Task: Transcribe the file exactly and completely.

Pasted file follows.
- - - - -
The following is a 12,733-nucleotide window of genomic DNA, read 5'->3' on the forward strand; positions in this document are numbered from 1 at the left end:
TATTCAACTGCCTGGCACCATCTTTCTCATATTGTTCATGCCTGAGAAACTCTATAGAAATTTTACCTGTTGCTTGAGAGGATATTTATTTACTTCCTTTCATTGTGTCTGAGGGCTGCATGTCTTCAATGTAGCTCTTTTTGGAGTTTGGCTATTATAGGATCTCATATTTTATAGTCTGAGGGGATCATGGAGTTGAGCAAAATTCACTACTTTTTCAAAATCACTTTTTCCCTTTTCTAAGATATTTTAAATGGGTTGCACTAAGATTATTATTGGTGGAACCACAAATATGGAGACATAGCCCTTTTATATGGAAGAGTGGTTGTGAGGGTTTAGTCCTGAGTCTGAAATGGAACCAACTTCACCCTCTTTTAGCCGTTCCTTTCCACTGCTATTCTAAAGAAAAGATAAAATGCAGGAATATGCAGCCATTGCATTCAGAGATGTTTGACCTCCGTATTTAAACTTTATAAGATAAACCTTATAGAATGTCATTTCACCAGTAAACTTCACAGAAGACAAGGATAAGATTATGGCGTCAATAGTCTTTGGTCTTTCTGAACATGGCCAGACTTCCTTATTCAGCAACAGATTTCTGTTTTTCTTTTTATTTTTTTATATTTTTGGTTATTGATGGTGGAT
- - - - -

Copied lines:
The following is a 12,733-nucleotide window of genomic DNA, read 5'->3' on the forward strand; positions in this document are numbered from 1 at the left end:
TATTCAACTGCCTGGCACCATCTTTCTCATATTGTTCATGCCTGAGAAACTCTATAGAAATTTTACCTGTTGCTTGAGAGGATATTTATTTACTTCCTTTCATTGTGTCTGAGGGCTGCATGTCTTCAATGTAGCTCTTTTTGGAGTTTGGCTATTATAGGATCTCATATTTTATAGTCTGAGGGGATCATGGAGTTGAGCAAAATTCACTACTTTTTCAAAATCACTTTTTCCCTTTTCTAAGATATTTTAAATGGGTTGCACTAAGATTATTATTGGTGGAACCACAAATATGGAGACATAGCCCTTTTATATGGAAGAGTGGTTGTGAGGGTTTAGTCCTGAGTCTGAAATGGAACCAACTTCACCCTCTTTTAGCCGTTCCTTTCCACTGCTATTCTAAAGAAAAGATAAAATGCAGGAATATGCAGCCATTGCATTCAGAGATGTTTGACCTCCGTATTTAAACTTTATAAGATAAACCTTATAGAATGTCATTTCACCAGTAAACTTCACAGAAGACAAGGATAAGATTATGGCGTCAATAGTCTTTGGTCTTTCTGAACATGGCCAGACTTCCTTATTCAGCAACAGATTTCTGTTTTTCTTTTTATTTTTTTATATTTTTGGTTATTGATGGTGGAT